Alzheimer's disease is the most common form of dementia mainly affecting people over the age of 60. More than 26 million people suffer from this neurodegenerative disease worldwide today, and a further increase is expected to pass 100 million patients by 2050 (journal "Alzheimer's & Dementia“).
Although there is currently no cure for the disease, early treatment of the symptoms, combined with the right care and support, could improve the quality of life of people living with Alzheimer's disease. For sufferers, therefore, advanced imaging techniques and the related prospect of early diagnosis could lead to significant improvements.
Although present-day treatments can only alleviate the symptoms, and not the underlying causes, there is growing evidence to suggest that Alzheimer's patients benefit most when treatment begins at an early stage of the disease. Researchers and physicians expect even more progress from the effective use of drugs, and promising candidates are already being clinically investigated. Novel early-detection techniques might give a boost to the development of corresponding anti-Alzheimer's drugs.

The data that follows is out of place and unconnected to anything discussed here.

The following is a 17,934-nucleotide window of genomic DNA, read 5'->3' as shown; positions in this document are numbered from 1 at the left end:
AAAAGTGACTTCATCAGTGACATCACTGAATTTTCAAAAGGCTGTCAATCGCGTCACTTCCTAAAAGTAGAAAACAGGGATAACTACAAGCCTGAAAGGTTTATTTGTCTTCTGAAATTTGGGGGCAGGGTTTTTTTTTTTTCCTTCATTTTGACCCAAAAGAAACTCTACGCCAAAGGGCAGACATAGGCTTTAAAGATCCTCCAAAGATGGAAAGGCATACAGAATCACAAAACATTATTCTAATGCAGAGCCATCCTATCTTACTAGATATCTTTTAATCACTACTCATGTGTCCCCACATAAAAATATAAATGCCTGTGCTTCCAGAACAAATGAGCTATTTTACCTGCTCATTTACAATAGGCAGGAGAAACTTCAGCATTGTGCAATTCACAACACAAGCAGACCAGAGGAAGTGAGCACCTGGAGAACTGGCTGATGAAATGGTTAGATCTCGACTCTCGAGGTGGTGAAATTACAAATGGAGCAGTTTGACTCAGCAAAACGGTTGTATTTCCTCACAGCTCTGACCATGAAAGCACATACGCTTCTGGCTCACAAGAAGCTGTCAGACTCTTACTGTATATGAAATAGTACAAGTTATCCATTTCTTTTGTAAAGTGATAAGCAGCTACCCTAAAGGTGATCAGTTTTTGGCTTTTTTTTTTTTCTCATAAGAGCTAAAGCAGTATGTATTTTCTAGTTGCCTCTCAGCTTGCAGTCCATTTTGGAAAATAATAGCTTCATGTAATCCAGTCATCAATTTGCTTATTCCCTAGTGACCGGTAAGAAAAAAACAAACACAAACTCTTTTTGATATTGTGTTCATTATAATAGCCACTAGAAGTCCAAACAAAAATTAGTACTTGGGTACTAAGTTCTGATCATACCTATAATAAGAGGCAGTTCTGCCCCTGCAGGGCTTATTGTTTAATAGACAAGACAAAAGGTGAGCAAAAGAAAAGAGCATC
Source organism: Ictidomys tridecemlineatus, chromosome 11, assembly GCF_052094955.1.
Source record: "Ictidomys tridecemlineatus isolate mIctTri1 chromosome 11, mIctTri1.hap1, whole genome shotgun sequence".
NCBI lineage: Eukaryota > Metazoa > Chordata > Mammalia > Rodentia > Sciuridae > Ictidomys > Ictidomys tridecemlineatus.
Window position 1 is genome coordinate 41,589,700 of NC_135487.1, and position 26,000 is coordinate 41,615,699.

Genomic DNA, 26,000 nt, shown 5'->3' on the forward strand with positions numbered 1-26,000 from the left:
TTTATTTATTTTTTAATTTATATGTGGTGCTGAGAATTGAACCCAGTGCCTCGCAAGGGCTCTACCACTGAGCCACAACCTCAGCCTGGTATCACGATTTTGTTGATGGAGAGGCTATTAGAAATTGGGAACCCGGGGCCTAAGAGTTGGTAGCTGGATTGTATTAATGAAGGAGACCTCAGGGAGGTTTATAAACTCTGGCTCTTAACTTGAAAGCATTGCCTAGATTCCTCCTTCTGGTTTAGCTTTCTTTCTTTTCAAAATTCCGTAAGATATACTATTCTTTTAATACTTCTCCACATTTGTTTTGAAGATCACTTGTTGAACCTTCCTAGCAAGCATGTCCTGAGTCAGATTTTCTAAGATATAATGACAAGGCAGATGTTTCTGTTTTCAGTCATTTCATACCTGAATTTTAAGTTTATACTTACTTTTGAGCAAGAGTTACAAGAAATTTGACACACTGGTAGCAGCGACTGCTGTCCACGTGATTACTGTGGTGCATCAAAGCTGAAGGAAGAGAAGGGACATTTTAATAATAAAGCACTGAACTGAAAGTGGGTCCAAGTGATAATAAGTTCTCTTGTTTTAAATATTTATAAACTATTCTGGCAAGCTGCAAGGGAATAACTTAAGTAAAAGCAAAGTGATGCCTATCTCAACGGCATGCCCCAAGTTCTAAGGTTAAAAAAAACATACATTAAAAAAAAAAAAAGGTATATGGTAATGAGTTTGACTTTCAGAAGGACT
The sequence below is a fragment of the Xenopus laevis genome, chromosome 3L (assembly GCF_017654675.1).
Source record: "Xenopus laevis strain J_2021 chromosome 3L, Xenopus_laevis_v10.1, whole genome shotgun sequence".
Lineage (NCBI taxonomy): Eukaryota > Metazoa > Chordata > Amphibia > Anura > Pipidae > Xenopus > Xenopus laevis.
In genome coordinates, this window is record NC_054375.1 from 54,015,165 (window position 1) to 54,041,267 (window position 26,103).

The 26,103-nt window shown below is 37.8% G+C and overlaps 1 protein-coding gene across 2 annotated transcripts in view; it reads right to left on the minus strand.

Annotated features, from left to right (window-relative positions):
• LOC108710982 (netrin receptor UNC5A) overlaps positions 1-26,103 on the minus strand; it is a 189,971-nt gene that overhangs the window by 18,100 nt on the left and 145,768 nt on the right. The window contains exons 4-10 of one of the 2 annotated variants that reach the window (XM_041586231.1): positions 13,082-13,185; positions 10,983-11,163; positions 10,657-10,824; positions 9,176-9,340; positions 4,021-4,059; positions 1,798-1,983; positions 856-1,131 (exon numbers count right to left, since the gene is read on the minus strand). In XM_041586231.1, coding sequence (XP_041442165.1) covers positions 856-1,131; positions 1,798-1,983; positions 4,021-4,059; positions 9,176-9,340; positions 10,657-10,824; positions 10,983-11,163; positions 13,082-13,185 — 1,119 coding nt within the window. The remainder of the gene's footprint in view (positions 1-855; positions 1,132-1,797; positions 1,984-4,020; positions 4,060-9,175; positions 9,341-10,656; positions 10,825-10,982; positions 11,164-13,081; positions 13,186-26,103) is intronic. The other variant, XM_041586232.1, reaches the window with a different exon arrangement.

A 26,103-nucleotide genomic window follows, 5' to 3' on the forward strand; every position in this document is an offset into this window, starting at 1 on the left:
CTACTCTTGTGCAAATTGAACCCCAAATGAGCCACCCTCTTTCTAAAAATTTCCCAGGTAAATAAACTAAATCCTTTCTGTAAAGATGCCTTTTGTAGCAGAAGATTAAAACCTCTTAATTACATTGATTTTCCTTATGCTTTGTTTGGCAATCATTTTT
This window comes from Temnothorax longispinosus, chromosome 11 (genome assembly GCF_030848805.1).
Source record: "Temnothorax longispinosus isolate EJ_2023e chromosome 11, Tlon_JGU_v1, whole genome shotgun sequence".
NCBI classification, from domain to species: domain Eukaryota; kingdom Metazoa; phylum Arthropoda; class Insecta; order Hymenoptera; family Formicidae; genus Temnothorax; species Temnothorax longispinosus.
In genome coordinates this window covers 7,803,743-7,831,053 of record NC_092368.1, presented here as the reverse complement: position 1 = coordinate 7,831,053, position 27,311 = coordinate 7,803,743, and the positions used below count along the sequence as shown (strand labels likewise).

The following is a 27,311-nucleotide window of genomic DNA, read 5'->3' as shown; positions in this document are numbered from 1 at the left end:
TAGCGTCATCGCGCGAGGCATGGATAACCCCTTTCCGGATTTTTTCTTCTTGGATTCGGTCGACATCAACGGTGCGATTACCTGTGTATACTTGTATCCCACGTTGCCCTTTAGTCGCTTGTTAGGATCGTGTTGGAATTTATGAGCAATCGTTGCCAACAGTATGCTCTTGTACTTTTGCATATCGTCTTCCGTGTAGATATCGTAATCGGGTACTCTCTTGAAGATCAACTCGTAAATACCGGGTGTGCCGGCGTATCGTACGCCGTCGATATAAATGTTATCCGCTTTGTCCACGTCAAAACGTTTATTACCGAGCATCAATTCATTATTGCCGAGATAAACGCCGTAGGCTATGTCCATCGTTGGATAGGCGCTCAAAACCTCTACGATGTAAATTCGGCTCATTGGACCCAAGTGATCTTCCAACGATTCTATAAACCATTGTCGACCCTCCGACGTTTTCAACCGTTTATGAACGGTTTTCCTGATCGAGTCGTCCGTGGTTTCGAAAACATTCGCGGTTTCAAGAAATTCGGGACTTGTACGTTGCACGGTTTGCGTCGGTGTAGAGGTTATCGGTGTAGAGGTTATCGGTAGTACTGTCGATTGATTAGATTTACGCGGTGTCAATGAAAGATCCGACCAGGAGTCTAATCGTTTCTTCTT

The disease often goes unrecognized or is misdiagnosed Even in the early stages of the disease, beta-amyloid already accumulates in the brain and forms what are known as amyloid plaques. However, detection of these protein deposits, and thus a definite diagnosis of Alzheimer's disease, is currently not possible until only after the patient's death.
Piramal Healthcare, Imaging Division, is working on the development of novel tracers to support the diagnosis of Alzheimer's disease. The successful development of new substances in this field would represent an important step toward an earlier and more accurate diagnosis of Alzheimer's disease.
Florbetaben is our most advanced imaging agent. This [F-18]-labeled molecular imaging agent detects ß-amyloid, one of the hallmarks of Alzheimer´s disease.
Florbetaben was investigated in more than thousand patients on four continents in ten countries in more than forty hospitals.
For more scientific details see:
Rowe et al., Lancet Neurol. 2008 Feb;7(2):129-35, Barthel et al., Lancet Neurol. 2011 May;10(5):424-35
Images courtesy Prof. Sabri, Universiy Hospital Leipzig, Germany